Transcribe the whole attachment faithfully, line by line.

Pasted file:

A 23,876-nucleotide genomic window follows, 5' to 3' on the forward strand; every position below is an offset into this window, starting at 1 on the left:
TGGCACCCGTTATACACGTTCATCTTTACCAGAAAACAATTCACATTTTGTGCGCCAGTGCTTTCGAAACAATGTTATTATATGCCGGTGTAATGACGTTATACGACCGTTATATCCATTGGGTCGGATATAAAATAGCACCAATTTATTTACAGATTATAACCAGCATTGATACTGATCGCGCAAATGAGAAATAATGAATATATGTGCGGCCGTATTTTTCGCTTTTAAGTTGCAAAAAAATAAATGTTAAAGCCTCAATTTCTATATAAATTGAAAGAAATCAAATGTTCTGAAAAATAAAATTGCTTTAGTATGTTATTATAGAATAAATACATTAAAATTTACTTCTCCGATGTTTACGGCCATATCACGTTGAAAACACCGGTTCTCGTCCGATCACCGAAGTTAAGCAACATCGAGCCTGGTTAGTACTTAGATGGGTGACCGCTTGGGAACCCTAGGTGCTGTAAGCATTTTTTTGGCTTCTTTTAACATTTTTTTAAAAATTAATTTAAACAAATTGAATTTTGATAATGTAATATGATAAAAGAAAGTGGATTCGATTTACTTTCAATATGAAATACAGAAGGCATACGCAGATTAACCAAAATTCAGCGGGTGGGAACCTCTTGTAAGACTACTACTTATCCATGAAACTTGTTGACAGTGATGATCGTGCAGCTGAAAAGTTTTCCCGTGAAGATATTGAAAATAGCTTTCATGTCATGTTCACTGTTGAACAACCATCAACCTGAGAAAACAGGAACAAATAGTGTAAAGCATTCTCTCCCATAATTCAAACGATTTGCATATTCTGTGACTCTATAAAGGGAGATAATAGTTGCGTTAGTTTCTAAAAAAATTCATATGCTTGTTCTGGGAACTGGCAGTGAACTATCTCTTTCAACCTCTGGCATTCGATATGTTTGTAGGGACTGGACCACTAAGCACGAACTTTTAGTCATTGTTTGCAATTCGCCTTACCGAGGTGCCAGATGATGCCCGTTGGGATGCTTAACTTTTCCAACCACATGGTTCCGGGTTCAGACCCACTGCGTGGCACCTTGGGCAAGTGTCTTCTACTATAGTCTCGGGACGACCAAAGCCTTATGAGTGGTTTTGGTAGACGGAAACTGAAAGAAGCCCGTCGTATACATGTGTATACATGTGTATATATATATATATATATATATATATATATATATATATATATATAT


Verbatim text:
A 23,876-nucleotide genomic window follows, 5' to 3' on the forward strand; every position below is an offset into this window, starting at 1 on the left:
TGGCACCCGTTATACACGTTCATCTTTACCAGAAAACAATTCACATTTTGTGCGCCAGTGCTTTCGAAACAATGTTATTATATGCCGGTGTAATGACGTTATACGACCGTTATATCCATTGGGTCGGATATAAAATAGCACCAATTTATTTACAGATTATAACCAGCATTGATACTGATCGCGCAAATGAGAAATAATGAATATATGTGCGGCCGTATTTTTCGCTTTTAAGTTGCAAAAAAATAAATGTTAAAGCCTCAATTTCTATATAAATTGAAAGAAATCAAATGTTCTGAAAAATAAAATTGCTTTAGTATGTTATTATAGAATAAATACATTAAAATTTACTTCTCCGATGTTTACGGCCATATCACGTTGAAAACACCGGTTCTCGTCCGATCACCGAAGTTAAGCAACATCGAGCCTGGTTAGTACTTAGATGGGTGACCGCTTGGGAACCCTAGGTGCTGTAAGCATTTTTTTGGCTTCTTTTAACATTTTTTTAAAAATTAATTTAAACAAATTGAATTTTGATAATGTAATATGATAAAAGAAAGTGGATTCGATTTACTTTCAATATGAAATACAGAAGGCATACGCAGATTAACCAAAATTCAGCGGGTGGGAACCTCTTGTAAGACTACTACTTATCCATGAAACTTGTTGACAGTGATGATCGTGCAGCTGAAAAGTTTTCCCGTGAAGATATTGAAAATAGCTTTCATGTCATGTTCACTGTTGAACAACCATCAACCTGAGAAAACAGGAACAAATAGTGTAAAGCATTCTCTCCCATAATTCAAACGATTTGCATATTCTGTGACTCTATAAAGGGAGATAATAGTTGCGTTAGTTTCTAAAAAAATTCATATGCTTGTTCTGGGAACTGGCAGTGAACTATCTCTTTCAACCTCTGGCATTCGATATGTTTGTAGGGACTGGACCACTAAGCACGAACTTTTAGTCATTGTTTGCAATTCGCCTTACCGAGGTGCCAGATGATGCCCGTTGGGATGCTTAACTTTTCCAACCACATGGTTCCGGGTTCAGACCCACTGCGTGGCACCTTGGGCAAGTGTCTTCTACTATAGTCTCGGGACGACCAAAGCCTTATGAGTGGTTTTGGTAGACGGAAACTGAAAGAAGCCCGTCGTATACATGTGTATACATGTGTATATATATATATATATATATATATATATATATATATATATATATAT